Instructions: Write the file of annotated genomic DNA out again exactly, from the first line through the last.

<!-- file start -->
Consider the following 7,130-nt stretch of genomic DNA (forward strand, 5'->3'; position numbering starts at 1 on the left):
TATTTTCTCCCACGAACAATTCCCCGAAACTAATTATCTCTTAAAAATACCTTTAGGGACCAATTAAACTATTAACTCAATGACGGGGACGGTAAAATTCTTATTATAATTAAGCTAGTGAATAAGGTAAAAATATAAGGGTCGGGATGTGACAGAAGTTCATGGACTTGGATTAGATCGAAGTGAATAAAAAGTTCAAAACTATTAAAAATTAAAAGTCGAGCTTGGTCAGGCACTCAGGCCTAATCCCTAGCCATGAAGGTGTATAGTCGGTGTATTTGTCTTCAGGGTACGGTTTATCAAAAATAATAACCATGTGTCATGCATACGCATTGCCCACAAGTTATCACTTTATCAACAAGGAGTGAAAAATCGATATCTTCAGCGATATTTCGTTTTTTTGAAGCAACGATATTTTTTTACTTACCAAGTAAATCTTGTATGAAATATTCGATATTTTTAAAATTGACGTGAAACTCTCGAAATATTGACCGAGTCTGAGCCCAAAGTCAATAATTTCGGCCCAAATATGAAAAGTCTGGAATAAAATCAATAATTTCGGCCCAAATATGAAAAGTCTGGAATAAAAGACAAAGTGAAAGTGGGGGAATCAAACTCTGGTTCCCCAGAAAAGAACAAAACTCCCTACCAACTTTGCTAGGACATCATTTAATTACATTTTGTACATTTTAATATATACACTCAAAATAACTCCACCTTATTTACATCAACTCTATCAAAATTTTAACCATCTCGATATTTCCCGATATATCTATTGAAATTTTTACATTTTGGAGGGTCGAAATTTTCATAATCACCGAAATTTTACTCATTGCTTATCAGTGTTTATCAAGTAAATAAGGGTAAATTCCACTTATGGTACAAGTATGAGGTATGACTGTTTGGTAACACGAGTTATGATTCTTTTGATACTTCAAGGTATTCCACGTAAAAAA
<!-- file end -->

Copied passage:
Consider the following 7,130-nt stretch of genomic DNA (forward strand, 5'->3'; position numbering starts at 1 on the left):
TATTTTCTCCCACGAACAATTCCCCGAAACTAATTATCTCTTAAAAATACCTTTAGGGACCAATTAAACTATTAACTCAATGACGGGGACGGTAAAATTCTTATTATAATTAAGCTAGTGAATAAGGTAAAAATATAAGGGTCGGGATGTGACAGAAGTTCATGGACTTGGATTAGATCGAAGTGAATAAAAAGTTCAAAACTATTAAAAATTAAAAGTCGAGCTTGGTCAGGCACTCAGGCCTAATCCCTAGCCATGAAGGTGTATAGTCGGTGTATTTGTCTTCAGGGTACGGTTTATCAAAAATAATAACCATGTGTCATGCATACGCATTGCCCACAAGTTATCACTTTATCAACAAGGAGTGAAAAATCGATATCTTCAGCGATATTTCGTTTTTTTGAAGCAACGATATTTTTTTACTTACCAAGTAAATCTTGTATGAAATATTCGATATTTTTAAAATTGACGTGAAACTCTCGAAATATTGACCGAGTCTGAGCCCAAAGTCAATAATTTCGGCCCAAATATGAAAAGTCTGGAATAAAATCAATAATTTCGGCCCAAATATGAAAAGTCTGGAATAAAAGACAAAGTGAAAGTGGGGGAATCAAACTCTGGTTCCCCAGAAAAGAACAAAACTCCCTACCAACTTTGCTAGGACATCATTTAATTACATTTTGTACATTTTAATATATACACTCAAAATAACTCCACCTTATTTACATCAACTCTATCAAAATTTTAACCATCTCGATATTTCCCGATATATCTATTGAAATTTTTACATTTTGGAGGGTCGAAATTTTCATAATCACCGAAATTTTACTCATTGCTTATCAGTGTTTATCAAGTAAATAAGGGTAAATTCCACTTATGGTACAAGTATGAGGTATGACTGTTTGGTAACACGAGTTATGATTCTTTTGATACTTCAAGGTATTCCACGTAAAAAA